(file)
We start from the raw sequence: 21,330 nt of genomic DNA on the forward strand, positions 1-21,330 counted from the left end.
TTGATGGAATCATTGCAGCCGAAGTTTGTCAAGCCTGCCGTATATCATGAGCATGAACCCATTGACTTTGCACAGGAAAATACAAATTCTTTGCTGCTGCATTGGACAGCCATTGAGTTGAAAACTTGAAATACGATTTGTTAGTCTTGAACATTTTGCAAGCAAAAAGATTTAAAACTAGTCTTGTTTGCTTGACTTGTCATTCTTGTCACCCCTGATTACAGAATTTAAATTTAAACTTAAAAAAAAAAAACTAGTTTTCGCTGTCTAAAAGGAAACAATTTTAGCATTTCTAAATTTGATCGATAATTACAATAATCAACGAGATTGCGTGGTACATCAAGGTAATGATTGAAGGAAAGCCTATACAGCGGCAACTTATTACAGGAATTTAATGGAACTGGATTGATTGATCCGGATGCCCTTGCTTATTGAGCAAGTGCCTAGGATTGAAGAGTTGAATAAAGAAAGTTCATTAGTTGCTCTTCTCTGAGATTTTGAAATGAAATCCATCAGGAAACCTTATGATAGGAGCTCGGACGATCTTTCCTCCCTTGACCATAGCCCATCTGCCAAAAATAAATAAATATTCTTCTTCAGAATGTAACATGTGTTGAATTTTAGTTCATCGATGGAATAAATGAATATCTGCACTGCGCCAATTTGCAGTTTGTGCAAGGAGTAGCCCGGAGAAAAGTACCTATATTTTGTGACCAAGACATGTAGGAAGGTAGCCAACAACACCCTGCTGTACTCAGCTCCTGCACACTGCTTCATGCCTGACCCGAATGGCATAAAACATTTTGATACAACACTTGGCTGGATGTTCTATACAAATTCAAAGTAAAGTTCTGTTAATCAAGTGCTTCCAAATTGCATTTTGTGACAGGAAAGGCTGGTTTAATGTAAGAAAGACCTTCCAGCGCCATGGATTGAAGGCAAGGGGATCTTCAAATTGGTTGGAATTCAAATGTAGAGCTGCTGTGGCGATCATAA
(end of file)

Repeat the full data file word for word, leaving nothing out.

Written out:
We start from the raw sequence: 21,330 nt of genomic DNA on the forward strand, positions 1-21,330 counted from the left end.
TTGATGGAATCATTGCAGCCGAAGTTTGTCAAGCCTGCCGTATATCATGAGCATGAACCCATTGACTTTGCACAGGAAAATACAAATTCTTTGCTGCTGCATTGGACAGCCATTGAGTTGAAAACTTGAAATACGATTTGTTAGTCTTGAACATTTTGCAAGCAAAAAGATTTAAAACTAGTCTTGTTTGCTTGACTTGTCATTCTTGTCACCCCTGATTACAGAATTTAAATTTAAACTTAAAAAAAAAAAACTAGTTTTCGCTGTCTAAAAGGAAACAATTTTAGCATTTCTAAATTTGATCGATAATTACAATAATCAACGAGATTGCGTGGTACATCAAGGTAATGATTGAAGGAAAGCCTATACAGCGGCAACTTATTACAGGAATTTAATGGAACTGGATTGATTGATCCGGATGCCCTTGCTTATTGAGCAAGTGCCTAGGATTGAAGAGTTGAATAAAGAAAGTTCATTAGTTGCTCTTCTCTGAGATTTTGAAATGAAATCCATCAGGAAACCTTATGATAGGAGCTCGGACGATCTTTCCTCCCTTGACCATAGCCCATCTGCCAAAAATAAATAAATATTCTTCTTCAGAATGTAACATGTGTTGAATTTTAGTTCATCGATGGAATAAATGAATATCTGCACTGCGCCAATTTGCAGTTTGTGCAAGGAGTAGCCCGGAGAAAAGTACCTATATTTTGTGACCAAGACATGTAGGAAGGTAGCCAACAACACCCTGCTGTACTCAGCTCCTGCACACTGCTTCATGCCTGACCCGAATGGCATAAAACATTTTGATACAACACTTGGCTGGATGTTCTATACAAATTCAAAGTAAAGTTCTGTTAATCAAGTGCTTCCAAATTGCATTTTGTGACAGGAAAGGCTGGTTTAATGTAAGAAAGACCTTCCAGCGCCATGGATTGAAGGCAAGGGGATCTTCAAATTGGTTGGAATTCAAATGTAGAGCTGCTGTGGCGATCATAA